Stigma against online dating
That day so many singletons take the plunge and turn to what is (apparently) their last hope -- the internet. They all say the same thing; that they know it's desperate, but they're sick of meeting people in bars or being set up by their friends.
There appears to be an unfortunate social stigma attached to online dating among the general population in the UK, despite the fact that it’s been around for the best part of 20 years.So why has Grindr been so readily accepted and embraced by gay men?Apart from the obvious point that it increases the availability of sexual partners dramatically and instantaneously, if you ask most gay men why they use it, and other dating sites, the majority will admit it is to find a date, not solely for random sexual hook-ups.In the UK and Ireland, especially outside of cities, Grindr and other dating apps/sites have made dating for gay men infinitely more accessible in places where there’s nowhere locally that exists to specifically meet potential partners of the same sex.In the LGBT community, the location based mobile dating app Grindr slotted seamlessly into gay culture.It’s now a widely and naturally-accepted tool, which uses the GPS in your device to tell you how far away each user is from your phone or tablet, along with their photos; a brief description, and some physical details (which might shock the more innocent of you, if you saw).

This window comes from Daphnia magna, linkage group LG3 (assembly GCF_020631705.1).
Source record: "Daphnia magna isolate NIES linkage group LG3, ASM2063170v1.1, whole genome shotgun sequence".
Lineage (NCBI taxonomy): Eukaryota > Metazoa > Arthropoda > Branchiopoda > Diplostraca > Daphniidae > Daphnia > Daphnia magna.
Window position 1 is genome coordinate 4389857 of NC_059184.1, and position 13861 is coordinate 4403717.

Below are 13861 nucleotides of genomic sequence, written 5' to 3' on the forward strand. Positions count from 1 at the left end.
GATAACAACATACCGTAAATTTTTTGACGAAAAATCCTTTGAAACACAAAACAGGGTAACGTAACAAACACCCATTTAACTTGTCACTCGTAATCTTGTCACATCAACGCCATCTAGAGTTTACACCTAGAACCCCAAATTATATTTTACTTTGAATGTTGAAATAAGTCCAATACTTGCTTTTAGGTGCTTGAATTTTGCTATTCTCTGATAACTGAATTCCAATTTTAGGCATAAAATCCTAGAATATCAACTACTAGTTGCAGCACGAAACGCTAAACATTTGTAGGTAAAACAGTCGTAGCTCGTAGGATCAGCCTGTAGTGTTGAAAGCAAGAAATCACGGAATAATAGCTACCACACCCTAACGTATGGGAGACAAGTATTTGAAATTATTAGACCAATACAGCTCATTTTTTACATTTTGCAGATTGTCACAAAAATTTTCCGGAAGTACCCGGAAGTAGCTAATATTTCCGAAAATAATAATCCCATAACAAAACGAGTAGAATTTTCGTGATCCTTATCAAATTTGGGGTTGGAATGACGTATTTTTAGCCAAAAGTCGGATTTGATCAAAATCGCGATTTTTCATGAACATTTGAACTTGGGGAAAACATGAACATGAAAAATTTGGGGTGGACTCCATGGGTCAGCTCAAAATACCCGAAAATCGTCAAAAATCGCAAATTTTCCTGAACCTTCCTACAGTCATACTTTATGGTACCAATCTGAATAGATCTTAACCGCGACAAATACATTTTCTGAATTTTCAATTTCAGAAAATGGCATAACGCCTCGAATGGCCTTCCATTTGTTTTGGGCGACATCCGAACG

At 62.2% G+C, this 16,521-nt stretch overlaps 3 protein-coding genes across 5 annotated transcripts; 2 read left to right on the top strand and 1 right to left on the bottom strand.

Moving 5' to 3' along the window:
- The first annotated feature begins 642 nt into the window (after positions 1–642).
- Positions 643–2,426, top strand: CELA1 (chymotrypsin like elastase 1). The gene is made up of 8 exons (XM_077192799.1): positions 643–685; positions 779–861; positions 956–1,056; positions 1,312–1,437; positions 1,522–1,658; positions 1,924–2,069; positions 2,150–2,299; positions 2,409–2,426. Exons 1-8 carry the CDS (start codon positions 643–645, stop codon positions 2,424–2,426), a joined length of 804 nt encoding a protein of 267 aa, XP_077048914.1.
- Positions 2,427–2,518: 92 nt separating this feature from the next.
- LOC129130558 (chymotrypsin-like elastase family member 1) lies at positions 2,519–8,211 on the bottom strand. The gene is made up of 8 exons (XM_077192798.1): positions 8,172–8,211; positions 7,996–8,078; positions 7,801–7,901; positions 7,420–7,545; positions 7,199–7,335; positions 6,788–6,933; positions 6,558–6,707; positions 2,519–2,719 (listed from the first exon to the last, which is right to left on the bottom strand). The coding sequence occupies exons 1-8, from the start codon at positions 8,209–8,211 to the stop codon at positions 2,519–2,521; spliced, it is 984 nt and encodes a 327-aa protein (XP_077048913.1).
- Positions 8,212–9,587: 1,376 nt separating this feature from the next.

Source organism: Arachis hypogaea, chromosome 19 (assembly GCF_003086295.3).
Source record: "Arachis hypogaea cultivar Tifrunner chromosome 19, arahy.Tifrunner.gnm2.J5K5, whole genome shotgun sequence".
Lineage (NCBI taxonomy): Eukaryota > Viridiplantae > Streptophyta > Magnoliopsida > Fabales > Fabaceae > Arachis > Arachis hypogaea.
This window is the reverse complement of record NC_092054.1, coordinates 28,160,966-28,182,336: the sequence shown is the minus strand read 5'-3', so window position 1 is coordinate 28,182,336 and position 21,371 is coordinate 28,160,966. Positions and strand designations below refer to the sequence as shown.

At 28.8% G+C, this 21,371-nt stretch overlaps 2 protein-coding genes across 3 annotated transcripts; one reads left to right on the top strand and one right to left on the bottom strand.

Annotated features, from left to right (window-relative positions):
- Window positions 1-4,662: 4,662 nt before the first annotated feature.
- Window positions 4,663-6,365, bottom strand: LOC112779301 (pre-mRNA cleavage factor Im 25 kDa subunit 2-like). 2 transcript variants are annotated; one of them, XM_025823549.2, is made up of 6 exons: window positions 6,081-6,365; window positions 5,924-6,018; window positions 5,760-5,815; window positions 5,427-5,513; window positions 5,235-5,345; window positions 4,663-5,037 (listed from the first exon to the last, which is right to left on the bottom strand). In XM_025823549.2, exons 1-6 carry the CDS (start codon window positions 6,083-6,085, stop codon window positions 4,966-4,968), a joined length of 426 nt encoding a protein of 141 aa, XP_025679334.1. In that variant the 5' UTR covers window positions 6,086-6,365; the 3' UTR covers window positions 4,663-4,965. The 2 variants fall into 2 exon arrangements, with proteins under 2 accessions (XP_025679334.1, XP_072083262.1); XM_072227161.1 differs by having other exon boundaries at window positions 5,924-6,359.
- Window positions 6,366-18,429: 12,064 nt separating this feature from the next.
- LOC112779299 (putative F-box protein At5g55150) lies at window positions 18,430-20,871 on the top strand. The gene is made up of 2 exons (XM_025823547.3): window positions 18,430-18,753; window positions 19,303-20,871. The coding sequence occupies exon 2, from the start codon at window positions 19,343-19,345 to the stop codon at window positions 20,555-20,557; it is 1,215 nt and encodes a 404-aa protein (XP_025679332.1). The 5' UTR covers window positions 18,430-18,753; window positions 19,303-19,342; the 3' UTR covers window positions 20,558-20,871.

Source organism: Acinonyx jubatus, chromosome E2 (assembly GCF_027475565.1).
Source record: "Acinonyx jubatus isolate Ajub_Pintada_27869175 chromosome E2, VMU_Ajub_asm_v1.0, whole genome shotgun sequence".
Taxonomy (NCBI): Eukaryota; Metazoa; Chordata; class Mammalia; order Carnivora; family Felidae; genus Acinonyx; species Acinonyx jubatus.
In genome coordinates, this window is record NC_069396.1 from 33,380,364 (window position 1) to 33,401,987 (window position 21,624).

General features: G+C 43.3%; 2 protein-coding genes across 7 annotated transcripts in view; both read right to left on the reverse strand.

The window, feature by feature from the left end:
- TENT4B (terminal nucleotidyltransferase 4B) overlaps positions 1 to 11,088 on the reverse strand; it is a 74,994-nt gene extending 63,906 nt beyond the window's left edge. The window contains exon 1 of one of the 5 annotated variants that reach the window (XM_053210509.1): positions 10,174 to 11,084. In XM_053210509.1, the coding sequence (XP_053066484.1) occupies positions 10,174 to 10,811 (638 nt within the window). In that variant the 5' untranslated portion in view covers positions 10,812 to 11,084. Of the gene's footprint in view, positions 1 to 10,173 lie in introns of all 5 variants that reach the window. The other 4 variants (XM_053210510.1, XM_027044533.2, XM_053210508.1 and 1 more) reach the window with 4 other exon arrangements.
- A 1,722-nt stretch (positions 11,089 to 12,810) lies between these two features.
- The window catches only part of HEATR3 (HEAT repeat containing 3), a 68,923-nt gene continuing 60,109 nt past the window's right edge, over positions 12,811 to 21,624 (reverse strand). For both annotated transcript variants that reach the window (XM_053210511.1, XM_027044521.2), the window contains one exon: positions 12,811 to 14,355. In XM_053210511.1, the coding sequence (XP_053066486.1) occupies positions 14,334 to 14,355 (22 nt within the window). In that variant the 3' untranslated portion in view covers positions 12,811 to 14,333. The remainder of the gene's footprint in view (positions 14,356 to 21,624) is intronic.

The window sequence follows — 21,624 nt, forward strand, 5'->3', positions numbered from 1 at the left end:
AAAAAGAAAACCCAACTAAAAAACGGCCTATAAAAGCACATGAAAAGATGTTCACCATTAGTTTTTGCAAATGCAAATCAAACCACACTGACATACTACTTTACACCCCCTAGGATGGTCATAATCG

Polishing it off, a simple IM function enables its 3 million or so users to chat each other up worldwide, with the UK being one of its biggest markets.
There’s a straight version too, Blendr, and a lesbian equivalent, Brenda, but neither of these are used heavily.
The first dating website popped up in 1994, so the masses have had a good 19 years to get used to the fact that technology has spilled into yet another aspect of our lives and has slowly replaced its predecessor -- the local paper's classifieds.
The attitude seemingly developed around the basis that if you were on a dating site, you were actively looking for not just relationship, but ANY relationship, entirely going against the modern-day social-brainwashing that you only have one perfect partner, and that you’ll meet them in some romantic magical fashion. But why does the stigma exist in the first place, considering that online dating increases the pool of potential partners that one can possibly meet, a hundredfold?
Surely simple statistics would cause even the most die hard of anti-internet daters to admit that it could potentially be a good thing.
Online dating in a minority group sort of proved that.